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Getting Dead Servers Out of the Data Center

Grab control of your data center

moving day resized 600Data centers have undergone rapid change over the past few years. First there was the advent of virtualization, which allowed data centers to finally take advantage of their true capacity while reducing their footprint. Cloud solutions weren’t far behind as more and more business units found outside solutions that would actually meet a need better and cheaper than what could be done in-house.

All of this change has left many data centers with legacy equipment. While most of the time legacy servers get decommissioned, it’s not entirely uncommon for one to escape the watchful eye of IT personnel. It could be that a server was left up and running after a new application was implemented in order to support legacy data. It could be that a server was supposed to be decommissioned, but was left in service because it still played a secondary role (such as file services for a business unit).

Dead servers cost money

Whatever the reason, many data centers simply have a surplus of dead servers. These servers suck up resources such as power and cooling, and in some cases they can even soak up their share of administrative overhead.

It’s estimated that a server can cost an organization about $2,000 per year. Most experts suggest that somewhere between 5 and 30% of servers in a given data center are dead. For an enterprise with 1,000 servers, even the low end of that estimate means $100,000 a year in additional costs.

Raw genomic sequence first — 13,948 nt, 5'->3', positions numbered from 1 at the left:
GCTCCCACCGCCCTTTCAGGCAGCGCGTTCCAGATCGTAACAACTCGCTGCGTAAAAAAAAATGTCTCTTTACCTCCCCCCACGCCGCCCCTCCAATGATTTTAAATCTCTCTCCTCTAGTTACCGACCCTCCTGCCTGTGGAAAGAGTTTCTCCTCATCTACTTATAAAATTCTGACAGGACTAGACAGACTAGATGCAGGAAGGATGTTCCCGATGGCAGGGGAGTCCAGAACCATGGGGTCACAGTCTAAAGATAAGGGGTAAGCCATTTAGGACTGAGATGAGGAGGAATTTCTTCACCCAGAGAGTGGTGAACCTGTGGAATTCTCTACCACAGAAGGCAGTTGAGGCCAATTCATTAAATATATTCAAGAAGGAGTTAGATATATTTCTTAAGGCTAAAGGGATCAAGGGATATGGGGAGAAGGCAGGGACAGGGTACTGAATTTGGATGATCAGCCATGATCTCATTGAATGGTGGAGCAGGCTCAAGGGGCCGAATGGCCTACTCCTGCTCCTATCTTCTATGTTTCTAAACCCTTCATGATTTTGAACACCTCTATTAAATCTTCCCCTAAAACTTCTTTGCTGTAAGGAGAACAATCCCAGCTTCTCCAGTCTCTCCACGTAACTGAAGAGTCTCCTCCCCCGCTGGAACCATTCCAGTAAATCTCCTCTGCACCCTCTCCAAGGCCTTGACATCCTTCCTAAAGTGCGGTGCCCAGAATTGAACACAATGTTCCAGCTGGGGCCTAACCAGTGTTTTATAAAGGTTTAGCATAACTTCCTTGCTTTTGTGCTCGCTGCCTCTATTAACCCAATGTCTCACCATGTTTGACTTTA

Getting legacy equipment offline will save the data center money, reduce power and cooling demands, and create a more efficient environment.

Grab control of your data center

There are several steps you need to take to identify and get rid of dead servers:

  1. Create good documentation on every piece of physical equipment. That should include servers, switches, and more. Each piece should have ownership information as well as its data and network connections.
  2. Don’t commission a new server until you know who’s responsible for it. Deployment needs to include this documentation.
  3. Use this information to identify servers of an unknown status. Once you have servers identified, look at the processes and traffic on those servers. Contact potential stake holders, and ask about shutting it down.
  4. If necessary, move ancillary services to another server. Chances are you can move file services somewhere else fairly easily, for example.
  5. After the inquiry period, shut down dead servers. Keep them on site for a short time, allowing for the possibility that a stakeholder wasn’t properly identified.

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Unitiv, Inc., is a professional provider of enterprise IT solutions. Unitiv delivers its services from its headquarters in Alpharetta, Georgia, USA, and its regional office in Iselin, New Jersey, USA. Unitiv provides a strategic approach to its service delivery, focusing on three core components: People, Products, and Processes. The People to advise and support customers. The Products to design and build solutions. The Processes to govern and manage post-implementation operations.